Australia 'illegals' offered amnesty
Sydney — Some of Australia's illegal immigrants are jumping for joy, but the government is concerned that others may ignore its new amnesty plan. The country's estimated 60,000 illegal immigrants have until the end of the year to apply for permanent residence. They need only to prove they are healthy and have no criminal records -- the same requirement all prospective immigrants must meet.
The government administered a similar plan in 1976, but officials claim that this amnesty will be the last chance for illegal immigrants to become legal Australian residents. Once the amnesty ends, all illegal immigrants will be tracked down and deported.
Groups involved in working with immigrants worry that many "illegals," especially those who do not speak English and who may not understand details of the plan, will be reluctant to come forward, fearing the government is trying to trick them into surrending for deportation.
The government has been actively publicizing the amnesty. Newspapers published pictures of 42 young Asian illegal immigrants literally jumping for joy after being released from a detention center where they had been awaiting deportation.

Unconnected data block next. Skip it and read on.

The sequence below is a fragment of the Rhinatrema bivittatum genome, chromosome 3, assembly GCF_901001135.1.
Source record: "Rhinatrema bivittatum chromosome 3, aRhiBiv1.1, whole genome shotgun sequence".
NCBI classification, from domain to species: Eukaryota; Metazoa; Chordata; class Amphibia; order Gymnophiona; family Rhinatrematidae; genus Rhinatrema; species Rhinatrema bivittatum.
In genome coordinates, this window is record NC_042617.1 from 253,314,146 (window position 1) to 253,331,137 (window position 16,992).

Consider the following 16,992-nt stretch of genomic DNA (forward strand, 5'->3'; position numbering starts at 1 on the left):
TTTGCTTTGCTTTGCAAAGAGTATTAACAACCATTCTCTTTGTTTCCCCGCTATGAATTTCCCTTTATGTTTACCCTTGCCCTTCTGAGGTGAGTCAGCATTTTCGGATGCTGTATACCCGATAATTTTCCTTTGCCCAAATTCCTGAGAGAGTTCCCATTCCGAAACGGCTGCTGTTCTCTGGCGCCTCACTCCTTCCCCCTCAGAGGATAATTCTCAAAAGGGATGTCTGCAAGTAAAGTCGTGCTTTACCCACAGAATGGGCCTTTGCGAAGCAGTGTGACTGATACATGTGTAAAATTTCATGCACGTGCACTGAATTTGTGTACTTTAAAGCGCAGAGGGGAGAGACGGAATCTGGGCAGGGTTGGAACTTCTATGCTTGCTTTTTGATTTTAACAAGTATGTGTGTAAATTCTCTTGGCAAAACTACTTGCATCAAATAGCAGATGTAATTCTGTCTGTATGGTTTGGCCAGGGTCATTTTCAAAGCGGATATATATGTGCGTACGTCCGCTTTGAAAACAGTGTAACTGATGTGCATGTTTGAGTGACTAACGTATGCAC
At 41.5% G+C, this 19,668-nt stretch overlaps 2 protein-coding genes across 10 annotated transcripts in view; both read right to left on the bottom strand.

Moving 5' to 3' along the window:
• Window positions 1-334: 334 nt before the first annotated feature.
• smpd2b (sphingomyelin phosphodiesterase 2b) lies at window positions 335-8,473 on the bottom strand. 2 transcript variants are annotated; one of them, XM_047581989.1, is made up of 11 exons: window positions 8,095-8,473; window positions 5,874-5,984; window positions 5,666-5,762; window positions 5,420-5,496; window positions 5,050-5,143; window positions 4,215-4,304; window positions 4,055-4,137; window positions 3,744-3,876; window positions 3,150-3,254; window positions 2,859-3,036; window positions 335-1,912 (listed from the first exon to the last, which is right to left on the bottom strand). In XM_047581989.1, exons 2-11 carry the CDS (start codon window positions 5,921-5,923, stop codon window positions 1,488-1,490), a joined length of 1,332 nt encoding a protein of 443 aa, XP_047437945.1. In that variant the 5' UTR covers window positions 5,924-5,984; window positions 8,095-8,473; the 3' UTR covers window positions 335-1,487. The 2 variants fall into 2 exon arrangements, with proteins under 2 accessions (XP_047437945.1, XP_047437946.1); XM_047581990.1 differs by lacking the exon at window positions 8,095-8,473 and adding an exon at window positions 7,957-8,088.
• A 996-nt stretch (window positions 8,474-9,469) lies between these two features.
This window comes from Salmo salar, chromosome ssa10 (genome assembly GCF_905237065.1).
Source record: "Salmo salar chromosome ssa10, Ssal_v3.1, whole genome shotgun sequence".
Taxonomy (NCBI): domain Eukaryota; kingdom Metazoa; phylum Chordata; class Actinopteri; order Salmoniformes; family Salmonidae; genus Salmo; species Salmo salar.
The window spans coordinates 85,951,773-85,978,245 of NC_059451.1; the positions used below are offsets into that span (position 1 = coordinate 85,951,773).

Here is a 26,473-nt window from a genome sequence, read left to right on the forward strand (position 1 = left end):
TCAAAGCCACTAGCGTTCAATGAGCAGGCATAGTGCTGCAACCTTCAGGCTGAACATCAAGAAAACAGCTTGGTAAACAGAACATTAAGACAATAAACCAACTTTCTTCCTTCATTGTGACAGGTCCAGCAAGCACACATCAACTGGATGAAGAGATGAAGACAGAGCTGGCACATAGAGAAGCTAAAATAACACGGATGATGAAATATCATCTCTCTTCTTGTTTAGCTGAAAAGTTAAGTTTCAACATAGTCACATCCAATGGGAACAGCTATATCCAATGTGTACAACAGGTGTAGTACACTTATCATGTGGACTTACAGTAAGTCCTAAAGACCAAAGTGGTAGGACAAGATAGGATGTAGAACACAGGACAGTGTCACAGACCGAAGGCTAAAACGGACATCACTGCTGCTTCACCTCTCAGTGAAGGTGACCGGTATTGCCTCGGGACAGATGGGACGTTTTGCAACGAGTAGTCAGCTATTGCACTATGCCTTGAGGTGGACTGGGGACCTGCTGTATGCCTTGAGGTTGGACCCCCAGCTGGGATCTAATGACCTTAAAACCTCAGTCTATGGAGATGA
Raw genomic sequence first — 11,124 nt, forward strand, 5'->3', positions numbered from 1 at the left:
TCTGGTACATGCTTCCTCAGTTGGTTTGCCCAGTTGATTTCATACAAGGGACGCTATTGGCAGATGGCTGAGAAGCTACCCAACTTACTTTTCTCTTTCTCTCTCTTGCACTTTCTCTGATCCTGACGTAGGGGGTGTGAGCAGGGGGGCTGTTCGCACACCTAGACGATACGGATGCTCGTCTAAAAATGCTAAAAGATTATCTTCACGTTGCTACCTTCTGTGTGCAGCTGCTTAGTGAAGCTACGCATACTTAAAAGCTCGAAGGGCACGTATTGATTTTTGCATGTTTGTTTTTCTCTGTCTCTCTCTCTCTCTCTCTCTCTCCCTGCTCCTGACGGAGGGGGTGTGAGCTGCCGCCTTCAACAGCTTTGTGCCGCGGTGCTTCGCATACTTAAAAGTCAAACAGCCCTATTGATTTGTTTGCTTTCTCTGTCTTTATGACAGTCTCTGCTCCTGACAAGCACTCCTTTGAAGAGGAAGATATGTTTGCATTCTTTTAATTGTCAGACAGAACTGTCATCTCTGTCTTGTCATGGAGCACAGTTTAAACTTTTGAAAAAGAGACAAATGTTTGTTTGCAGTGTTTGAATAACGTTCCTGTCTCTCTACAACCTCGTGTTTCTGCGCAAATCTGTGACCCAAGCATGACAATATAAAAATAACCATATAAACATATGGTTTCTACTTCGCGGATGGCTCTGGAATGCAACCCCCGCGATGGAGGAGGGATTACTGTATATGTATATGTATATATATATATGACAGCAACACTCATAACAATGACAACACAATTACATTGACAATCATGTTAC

The photos were accompanied by statistics showing that, of 8,000 people who applied for amnesty in 1976, only about 10 were subsequently deported.
Most of Australia's illegal immigrants enter the country on temporary visitors' visas and then, once inside, simply disappear. But officials say others slip in through New Zealand, as there are no documents required for travel between Australia and New Zealand.
Immigration officials hope publicity about the amnesty will reach a large number of immigrants and that the immigrants will take advantage of this opportunity. The next few months should tell whether they will.